EventsMonday 04 January 2016

Befana: the unique Italian tradition of an old lady riding a broomstick on Epiphany's Eve

Befana's custom brings together a wide variety of intertwining traditions, Pagan and Christian, that overlap and affect each other.

Credits: napolike.it

Credits: napolike.it

Befana's custom brings together a wide variety of intertwining traditions, Pagan and Christian, that overlap and affect each other.

January 6th - in Christian tradition - is the day of the Epiphany, also known as Three Kings' Day, the day of Jesus' physical manifestation to the three Magi who went to Bethlehem to see him. "Epiphaneia" in Greek means "manifestation" and the word "Befana" is nothing but a derivation of this word.

In ancient pre-Christian times, January was also an important month for celebrations: the ancient Romans celebrated the beginning of the year in god Janus (Januarius originates from this deity) and goddess Strenia's (the word “strenna”, gift, comes from this deity) honor. Additionally, since December and January were rather hard for agriculture, Emperor Aurelian proclaimed December 25th as “Sun's Day": henceforth an oak trunk had to burn continuously for 12 days (ie up to the "Twelfth Night" on January 6th) as omens for the following year would be drawn from its coal. During these twelve nights, goddess Diana, along with other female figures, was believed to fly in the sky over the fields making their soil more fertile and fruitful.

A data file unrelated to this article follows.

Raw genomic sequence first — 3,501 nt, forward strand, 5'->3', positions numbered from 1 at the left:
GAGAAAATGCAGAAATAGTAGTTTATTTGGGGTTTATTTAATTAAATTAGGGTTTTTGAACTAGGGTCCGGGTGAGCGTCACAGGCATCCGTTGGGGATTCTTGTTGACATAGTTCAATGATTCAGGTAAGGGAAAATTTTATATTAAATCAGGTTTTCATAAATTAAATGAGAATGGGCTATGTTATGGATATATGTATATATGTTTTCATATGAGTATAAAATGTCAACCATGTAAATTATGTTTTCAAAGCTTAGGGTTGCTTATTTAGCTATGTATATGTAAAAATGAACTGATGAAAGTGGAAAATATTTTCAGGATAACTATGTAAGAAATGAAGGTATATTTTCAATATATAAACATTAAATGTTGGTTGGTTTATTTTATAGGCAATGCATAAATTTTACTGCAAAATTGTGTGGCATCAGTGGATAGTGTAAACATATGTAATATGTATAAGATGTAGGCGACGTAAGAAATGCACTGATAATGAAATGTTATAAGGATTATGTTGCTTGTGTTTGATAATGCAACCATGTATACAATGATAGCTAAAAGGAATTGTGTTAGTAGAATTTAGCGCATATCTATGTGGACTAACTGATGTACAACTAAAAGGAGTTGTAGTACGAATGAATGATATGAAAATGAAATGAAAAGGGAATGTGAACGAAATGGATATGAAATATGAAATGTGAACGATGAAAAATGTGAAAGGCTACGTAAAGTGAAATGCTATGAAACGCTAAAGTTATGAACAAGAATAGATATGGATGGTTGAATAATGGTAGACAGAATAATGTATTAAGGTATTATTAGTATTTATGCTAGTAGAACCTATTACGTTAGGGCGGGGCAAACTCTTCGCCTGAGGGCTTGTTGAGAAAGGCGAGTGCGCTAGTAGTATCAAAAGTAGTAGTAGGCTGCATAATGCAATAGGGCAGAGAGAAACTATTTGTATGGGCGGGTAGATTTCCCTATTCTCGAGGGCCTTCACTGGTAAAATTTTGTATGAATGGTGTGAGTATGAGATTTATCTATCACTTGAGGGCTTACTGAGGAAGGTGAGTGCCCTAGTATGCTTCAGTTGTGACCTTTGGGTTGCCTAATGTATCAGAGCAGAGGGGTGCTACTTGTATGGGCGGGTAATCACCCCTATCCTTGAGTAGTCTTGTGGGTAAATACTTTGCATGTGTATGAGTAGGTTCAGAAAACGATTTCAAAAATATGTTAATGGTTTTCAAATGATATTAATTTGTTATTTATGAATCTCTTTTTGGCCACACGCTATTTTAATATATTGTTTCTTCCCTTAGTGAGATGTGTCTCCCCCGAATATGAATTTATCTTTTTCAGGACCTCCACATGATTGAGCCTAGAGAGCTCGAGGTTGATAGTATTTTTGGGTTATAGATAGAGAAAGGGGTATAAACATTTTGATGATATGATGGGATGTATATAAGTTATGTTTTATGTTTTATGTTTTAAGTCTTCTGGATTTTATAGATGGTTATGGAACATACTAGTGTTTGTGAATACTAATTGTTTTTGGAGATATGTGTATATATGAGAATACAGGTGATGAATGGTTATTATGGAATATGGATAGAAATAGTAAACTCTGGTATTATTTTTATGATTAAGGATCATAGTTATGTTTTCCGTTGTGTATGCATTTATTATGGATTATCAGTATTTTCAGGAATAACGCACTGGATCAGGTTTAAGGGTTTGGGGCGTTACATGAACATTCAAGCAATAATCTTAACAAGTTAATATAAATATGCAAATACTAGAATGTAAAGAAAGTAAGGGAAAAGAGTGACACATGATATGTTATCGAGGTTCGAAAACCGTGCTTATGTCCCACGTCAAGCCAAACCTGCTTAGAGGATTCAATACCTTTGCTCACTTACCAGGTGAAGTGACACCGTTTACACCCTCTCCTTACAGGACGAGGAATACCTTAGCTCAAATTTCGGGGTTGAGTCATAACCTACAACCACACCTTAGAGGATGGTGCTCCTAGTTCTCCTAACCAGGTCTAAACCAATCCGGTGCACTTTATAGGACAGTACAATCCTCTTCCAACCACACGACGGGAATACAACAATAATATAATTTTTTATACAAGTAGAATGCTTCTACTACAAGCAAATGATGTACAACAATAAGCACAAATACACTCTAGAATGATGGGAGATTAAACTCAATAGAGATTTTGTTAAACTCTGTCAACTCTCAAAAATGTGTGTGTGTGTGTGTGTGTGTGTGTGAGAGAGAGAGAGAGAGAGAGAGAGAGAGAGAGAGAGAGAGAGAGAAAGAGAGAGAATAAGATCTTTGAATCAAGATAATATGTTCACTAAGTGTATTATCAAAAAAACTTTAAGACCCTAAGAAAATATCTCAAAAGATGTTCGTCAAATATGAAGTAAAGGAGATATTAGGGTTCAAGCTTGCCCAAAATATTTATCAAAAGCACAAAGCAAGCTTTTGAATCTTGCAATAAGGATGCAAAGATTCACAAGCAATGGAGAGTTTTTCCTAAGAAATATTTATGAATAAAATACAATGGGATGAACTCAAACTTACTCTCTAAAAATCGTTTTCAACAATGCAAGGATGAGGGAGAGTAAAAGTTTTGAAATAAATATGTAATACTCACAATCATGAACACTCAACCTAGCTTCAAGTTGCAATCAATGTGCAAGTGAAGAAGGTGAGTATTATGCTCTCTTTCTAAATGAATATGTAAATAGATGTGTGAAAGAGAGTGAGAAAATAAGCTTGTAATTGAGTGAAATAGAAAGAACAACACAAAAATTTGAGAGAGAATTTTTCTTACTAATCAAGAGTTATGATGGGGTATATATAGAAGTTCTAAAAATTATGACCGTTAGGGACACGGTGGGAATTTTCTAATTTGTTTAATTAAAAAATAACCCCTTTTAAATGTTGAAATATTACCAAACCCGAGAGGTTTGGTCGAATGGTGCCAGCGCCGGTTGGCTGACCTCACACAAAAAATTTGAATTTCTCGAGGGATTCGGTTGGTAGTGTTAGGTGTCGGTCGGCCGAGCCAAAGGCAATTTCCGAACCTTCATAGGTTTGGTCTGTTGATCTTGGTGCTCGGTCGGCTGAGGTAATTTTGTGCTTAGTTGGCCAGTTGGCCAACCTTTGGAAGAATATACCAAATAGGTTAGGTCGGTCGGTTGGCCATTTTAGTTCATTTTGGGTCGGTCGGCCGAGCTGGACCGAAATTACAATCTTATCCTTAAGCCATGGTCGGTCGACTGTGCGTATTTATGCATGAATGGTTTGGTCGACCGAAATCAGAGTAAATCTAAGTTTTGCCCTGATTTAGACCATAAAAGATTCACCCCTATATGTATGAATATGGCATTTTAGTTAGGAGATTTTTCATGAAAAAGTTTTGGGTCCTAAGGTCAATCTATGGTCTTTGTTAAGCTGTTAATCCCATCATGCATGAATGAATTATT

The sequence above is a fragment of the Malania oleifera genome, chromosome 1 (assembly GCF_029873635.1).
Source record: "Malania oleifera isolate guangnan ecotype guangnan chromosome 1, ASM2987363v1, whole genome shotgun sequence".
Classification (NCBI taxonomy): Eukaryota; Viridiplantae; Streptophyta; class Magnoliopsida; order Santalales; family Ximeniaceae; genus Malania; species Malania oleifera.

However, in Christian times, Diana and the flying women's pagan image was changed into the image of witches and evil - although, apparently, not erasing their original positive traits.

The Befana's custom of celebrating with bonfire, singing and dancing started already in thirteenth century; then, in sixteenth century, Befana was characterized by several witch figures and only later she became a single character encompassing, however, a strong duality (an old witch who brings gifts and also coal). Befana's roots in agricultural life are evidenced by her most characteristic gifts, nuts and oranges and the coal itself.

Nowadays, Befana - portrayed  as an old lady riding a broomstick wearing a black shawl covered in soot as she enters children's houses through the chimney - visits all the children of Italy on the eve of the Feast of the Epiphany. She fills their stockings with candy and presents if they are good, or a lump of coal or dark candy if they are bad. The child's family typically leaves her a small glass of wine and a plate with a few morsels of food.

The above information is definitely not exhaustive in explaining all the traditions that converge into the Befana's custom. Suffice it to say that it is such an engrained and rooted Italian tradition that, throughout the many transformation and layers it wears, is still celebrated today, probably carrying way more meaning than we are aware of.

Deborah Bellotti

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